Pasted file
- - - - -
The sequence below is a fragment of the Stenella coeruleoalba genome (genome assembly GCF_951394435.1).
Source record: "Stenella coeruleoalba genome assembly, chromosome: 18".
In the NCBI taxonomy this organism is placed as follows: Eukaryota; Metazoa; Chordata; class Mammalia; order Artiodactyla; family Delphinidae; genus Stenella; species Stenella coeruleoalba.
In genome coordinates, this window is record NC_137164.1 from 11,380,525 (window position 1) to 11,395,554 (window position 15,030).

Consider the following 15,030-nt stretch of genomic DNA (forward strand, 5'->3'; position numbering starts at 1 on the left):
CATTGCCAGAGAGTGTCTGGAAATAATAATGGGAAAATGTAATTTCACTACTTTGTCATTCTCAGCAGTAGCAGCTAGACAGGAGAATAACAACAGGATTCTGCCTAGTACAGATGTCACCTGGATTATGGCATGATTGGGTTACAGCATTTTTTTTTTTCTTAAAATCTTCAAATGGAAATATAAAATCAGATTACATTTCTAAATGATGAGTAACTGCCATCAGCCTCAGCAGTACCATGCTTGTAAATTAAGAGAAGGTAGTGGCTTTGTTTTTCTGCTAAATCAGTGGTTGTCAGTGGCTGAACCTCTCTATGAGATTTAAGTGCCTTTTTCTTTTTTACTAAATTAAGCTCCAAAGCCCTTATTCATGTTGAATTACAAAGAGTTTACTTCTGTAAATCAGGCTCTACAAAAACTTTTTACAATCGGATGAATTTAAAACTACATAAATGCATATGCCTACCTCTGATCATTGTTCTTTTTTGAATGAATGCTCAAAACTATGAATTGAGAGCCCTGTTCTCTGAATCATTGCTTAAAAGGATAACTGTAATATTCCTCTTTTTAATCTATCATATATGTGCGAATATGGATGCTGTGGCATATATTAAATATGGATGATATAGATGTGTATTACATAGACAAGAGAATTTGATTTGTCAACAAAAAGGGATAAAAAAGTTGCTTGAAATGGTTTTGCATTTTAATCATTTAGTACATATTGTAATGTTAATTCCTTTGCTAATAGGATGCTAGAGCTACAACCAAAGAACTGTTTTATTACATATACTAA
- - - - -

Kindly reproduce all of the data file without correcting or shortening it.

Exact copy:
The sequence below is a fragment of the Stenella coeruleoalba genome (genome assembly GCF_951394435.1).
Source record: "Stenella coeruleoalba genome assembly, chromosome: 18".
In the NCBI taxonomy this organism is placed as follows: Eukaryota; Metazoa; Chordata; class Mammalia; order Artiodactyla; family Delphinidae; genus Stenella; species Stenella coeruleoalba.
In genome coordinates, this window is record NC_137164.1 from 11,380,525 (window position 1) to 11,395,554 (window position 15,030).

Consider the following 15,030-nt stretch of genomic DNA (forward strand, 5'->3'; position numbering starts at 1 on the left):
CATTGCCAGAGAGTGTCTGGAAATAATAATGGGAAAATGTAATTTCACTACTTTGTCATTCTCAGCAGTAGCAGCTAGACAGGAGAATAACAACAGGATTCTGCCTAGTACAGATGTCACCTGGATTATGGCATGATTGGGTTACAGCATTTTTTTTTTTCTTAAAATCTTCAAATGGAAATATAAAATCAGATTACATTTCTAAATGATGAGTAACTGCCATCAGCCTCAGCAGTACCATGCTTGTAAATTAAGAGAAGGTAGTGGCTTTGTTTTTCTGCTAAATCAGTGGTTGTCAGTGGCTGAACCTCTCTATGAGATTTAAGTGCCTTTTTCTTTTTTACTAAATTAAGCTCCAAAGCCCTTATTCATGTTGAATTACAAAGAGTTTACTTCTGTAAATCAGGCTCTACAAAAACTTTTTACAATCGGATGAATTTAAAACTACATAAATGCATATGCCTACCTCTGATCATTGTTCTTTTTTGAATGAATGCTCAAAACTATGAATTGAGAGCCCTGTTCTCTGAATCATTGCTTAAAAGGATAACTGTAATATTCCTCTTTTTAATCTATCATATATGTGCGAATATGGATGCTGTGGCATATATTAAATATGGATGATATAGATGTGTATTACATAGACAAGAGAATTTGATTTGTCAACAAAAAGGGATAAAAAAGTTGCTTGAAATGGTTTTGCATTTTAATCATTTAGTACATATTGTAATGTTAATTCCTTTGCTAATAGGATGCTAGAGCTACAACCAAAGAACTGTTTTATTACATATACTAA